From Jim Gilliam's blog archives
Are prisons immoral? ... or is it just Americans?

August 15, 2004 11:28 AM

Here's one for the challenging assumptions pile: Are prisons immoral?

Can we imagine the practice of coercive confinement withering away entirely? Will it ever follow barbarous punishments like maiming, flogging and hanging into extinction?

If the very idea seems hopelessly utopian, consider a real-world case: Finland. Three decades ago, the Finns had a severe penal system modeled on that of the neighboring Soviet Union, and one of the highest imprisonment rates in Europe. Then they decided to rethink penal policy along more humane lines. Finnish prisons became almost ridiculously lenient by our standards. Inmates -- referred to as ''clients'' or ''pupils,'' depending on their age -- live in dormitory-style rooms, address guards by the first name and get generous home leaves. ''We believe that the loss of freedom is the major punishment, so we try to make it as nice inside as possible,'' one prison supervisor commented. Today, Finland imprisons the smallest fraction of its population of any European country (52 prisoners per 100,000 people, compared with 702 in the United States). Yet its crime rate, far from exploding, has remained at a low level.

For more on Finland's penal system, here's a 2003 NY Times article. It has a reputation for zero corruption and the police solve 90% of the serious crimes. California can't say that.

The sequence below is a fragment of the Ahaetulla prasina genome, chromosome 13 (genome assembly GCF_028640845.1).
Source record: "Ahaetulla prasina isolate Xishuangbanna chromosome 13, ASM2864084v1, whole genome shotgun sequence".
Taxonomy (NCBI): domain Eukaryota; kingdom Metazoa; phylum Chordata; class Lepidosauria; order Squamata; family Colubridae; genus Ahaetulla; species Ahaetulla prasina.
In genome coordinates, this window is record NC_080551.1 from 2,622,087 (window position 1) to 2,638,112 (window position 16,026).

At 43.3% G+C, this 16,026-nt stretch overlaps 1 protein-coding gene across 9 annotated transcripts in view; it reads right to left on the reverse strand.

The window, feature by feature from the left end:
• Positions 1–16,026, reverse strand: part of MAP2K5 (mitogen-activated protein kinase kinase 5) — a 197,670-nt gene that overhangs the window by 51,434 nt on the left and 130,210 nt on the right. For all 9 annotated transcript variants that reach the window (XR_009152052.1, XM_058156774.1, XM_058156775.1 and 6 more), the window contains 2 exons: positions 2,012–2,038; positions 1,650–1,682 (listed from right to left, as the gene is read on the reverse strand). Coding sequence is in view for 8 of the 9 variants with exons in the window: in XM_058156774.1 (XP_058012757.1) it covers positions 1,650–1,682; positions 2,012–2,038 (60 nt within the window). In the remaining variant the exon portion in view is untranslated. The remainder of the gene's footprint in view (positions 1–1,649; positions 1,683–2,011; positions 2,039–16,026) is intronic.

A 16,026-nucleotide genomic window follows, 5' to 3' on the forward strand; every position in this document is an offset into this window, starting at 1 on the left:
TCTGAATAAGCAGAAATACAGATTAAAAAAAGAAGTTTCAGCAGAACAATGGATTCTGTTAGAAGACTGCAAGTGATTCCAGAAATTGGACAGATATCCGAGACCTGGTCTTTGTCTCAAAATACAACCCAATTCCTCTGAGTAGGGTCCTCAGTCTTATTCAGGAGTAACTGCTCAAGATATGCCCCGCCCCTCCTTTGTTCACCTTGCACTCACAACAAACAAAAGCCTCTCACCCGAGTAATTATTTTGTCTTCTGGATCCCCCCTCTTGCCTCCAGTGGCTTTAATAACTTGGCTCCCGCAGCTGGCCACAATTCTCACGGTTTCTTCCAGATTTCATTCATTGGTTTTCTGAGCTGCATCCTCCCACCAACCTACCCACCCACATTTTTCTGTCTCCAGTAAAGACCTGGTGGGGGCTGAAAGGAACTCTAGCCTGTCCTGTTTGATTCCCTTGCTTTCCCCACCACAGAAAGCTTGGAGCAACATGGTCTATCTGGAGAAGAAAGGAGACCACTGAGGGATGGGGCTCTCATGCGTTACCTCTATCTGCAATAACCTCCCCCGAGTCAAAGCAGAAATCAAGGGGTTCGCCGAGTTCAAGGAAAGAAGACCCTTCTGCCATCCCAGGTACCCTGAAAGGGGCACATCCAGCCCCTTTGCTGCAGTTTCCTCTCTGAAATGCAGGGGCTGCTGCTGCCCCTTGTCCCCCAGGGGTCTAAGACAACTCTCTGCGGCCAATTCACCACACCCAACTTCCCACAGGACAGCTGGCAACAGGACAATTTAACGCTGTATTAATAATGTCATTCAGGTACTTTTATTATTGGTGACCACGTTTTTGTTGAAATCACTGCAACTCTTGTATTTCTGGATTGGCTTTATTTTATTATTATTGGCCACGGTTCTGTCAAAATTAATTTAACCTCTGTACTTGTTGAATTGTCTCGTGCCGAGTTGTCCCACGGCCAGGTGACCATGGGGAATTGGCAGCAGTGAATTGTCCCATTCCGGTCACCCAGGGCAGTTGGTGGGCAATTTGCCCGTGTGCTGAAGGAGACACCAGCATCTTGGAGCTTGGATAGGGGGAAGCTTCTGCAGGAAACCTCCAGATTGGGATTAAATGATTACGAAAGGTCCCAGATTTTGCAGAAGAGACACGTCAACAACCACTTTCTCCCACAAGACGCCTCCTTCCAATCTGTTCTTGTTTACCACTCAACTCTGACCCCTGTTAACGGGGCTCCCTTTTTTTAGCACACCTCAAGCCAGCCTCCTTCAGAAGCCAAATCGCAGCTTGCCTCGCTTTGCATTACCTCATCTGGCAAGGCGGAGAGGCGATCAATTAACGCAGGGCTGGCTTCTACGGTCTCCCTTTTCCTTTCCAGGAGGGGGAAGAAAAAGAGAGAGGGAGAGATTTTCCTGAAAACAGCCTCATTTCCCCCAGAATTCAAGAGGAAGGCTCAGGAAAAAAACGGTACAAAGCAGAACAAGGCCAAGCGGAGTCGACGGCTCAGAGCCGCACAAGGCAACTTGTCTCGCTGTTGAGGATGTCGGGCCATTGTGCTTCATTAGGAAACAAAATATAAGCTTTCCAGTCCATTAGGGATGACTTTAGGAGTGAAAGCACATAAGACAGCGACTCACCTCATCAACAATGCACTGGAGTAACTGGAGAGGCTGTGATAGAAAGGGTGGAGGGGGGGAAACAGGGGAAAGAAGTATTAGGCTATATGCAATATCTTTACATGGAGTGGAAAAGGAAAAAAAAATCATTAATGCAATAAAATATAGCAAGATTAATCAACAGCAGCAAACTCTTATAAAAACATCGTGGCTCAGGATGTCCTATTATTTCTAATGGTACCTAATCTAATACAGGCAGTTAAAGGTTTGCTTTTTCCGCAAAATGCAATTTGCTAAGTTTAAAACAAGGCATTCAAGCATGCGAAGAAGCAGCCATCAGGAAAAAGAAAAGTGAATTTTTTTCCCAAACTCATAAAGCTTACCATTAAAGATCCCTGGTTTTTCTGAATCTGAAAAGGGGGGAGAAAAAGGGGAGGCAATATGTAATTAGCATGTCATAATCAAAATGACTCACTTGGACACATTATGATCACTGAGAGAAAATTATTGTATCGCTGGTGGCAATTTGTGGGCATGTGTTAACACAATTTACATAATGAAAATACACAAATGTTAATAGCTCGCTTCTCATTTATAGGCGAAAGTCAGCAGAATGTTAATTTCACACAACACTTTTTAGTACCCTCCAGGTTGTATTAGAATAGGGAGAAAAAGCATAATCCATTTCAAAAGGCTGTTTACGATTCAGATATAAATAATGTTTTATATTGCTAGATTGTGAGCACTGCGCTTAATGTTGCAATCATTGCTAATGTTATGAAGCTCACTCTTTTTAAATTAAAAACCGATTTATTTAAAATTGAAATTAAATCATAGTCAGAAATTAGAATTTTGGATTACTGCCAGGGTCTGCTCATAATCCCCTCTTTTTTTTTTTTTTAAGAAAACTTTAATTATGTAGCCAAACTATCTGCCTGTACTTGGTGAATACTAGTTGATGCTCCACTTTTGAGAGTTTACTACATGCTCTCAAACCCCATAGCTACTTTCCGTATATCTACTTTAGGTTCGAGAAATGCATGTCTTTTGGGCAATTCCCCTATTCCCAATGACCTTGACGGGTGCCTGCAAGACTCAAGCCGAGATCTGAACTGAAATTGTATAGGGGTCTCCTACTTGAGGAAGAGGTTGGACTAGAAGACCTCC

Tapio Lappi-Seppala, director of the National Research Institute of Legal Policy, "asserted that over the last two decades, more than 40,000 Finns had been spared prison, $20 million in costs had been saved, and the crime rate had gone down to relatively low Scandinavian levels."

One long-time "client": "Well, many people do come to prison to take a break and try to get better again."

More from the archive in Crime and Punishment.

Are prisons immoral? ... or is it just Americans? (08.15.2004)

Next Entry: WaPo: Younger Voters Rapidly Deserting Bush (08.15.2004)
Previous Entry: Bush's war on the middle class (08.14.2004)

Read the 2 comments.

Dave Andersen:

This is a pollyannish view of Finland. The crime rate is low to begin with. It has a homogeneous
population -- no immigrants, no outsiders, strict
controls on who is admitted. The alcoholism rate
is appalling. Like other Scandanavian countries
a relatively high suicide rate. I lived there for a year and love the Finns; the low crime rate is true of all of the "northern" peoples. There is no ethnic strife, no defense budget -- thus big
money is spent on social programs. Americans would not put up with the restrictions on personal freedom in these socialist democracies.
You can't cut a tree without government approval.

Sun Aug 15 2004 5:27 PM

Rowan Santanen:

I don't know what area of Finland you lived in, Dave, but I live in the southern part and there ARE immigrants and lots of them. Yes, the suicide and drinking rates are very high and Finland has some of the worst car accidents I have ever seen, but I feel safer here than anywhere else I have been in the world. Here, I am not afraid of the police and they are people I would WANT to go to for help. Where I lived in America, the police were the last people I would ask for assistance. Also, Finland may have a lot of rules to follow, but never once have I felt that my 'personal freedom' has been stifled. In fact, I feel more liberated HERE than I did in America. There isn't really a need for organisations like the ACLU in Finland, and if that means I "can't cut a tree without government approval," then so be it.

Tue Aug 31 2004 5:52 AM

Jim Gilliam
Jim Gilliam


Add to My Yahoo!

Last week's soundtrack:

jgilliam's Weekly Artists Chart